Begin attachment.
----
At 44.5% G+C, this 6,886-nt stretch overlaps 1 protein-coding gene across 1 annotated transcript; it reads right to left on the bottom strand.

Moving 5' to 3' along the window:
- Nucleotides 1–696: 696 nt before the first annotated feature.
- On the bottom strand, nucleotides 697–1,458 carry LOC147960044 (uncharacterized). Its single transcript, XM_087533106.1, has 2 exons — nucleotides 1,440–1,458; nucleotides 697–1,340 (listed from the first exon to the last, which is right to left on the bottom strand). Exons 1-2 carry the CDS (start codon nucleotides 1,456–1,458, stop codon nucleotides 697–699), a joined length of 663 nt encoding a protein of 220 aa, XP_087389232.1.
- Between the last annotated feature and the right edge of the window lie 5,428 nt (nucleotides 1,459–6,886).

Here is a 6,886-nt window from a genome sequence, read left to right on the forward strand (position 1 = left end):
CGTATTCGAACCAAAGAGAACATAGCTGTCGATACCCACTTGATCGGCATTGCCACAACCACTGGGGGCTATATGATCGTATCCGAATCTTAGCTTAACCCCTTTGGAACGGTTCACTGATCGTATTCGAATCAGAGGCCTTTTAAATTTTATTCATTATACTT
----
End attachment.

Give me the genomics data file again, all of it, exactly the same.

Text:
At 44.5% G+C, this 6,886-nt stretch overlaps 1 protein-coding gene across 1 annotated transcript; it reads right to left on the bottom strand.

Moving 5' to 3' along the window:
- Nucleotides 1–696: 696 nt before the first annotated feature.
- On the bottom strand, nucleotides 697–1,458 carry LOC147960044 (uncharacterized). Its single transcript, XM_087533106.1, has 2 exons — nucleotides 1,440–1,458; nucleotides 697–1,340 (listed from the first exon to the last, which is right to left on the bottom strand). Exons 1-2 carry the CDS (start codon nucleotides 1,456–1,458, stop codon nucleotides 697–699), a joined length of 663 nt encoding a protein of 220 aa, XP_087389232.1.
- Between the last annotated feature and the right edge of the window lie 5,428 nt (nucleotides 1,459–6,886).

Here is a 6,886-nt window from a genome sequence, read left to right on the forward strand (position 1 = left end):
CGTATTCGAACCAAAGAGAACATAGCTGTCGATACCCACTTGATCGGCATTGCCACAACCACTGGGGGCTATATGATCGTATCCGAATCTTAGCTTAACCCCTTTGGAACGGTTCACTGATCGTATTCGAATCAGAGGCCTTTTAAATTTTATTCATTATACTT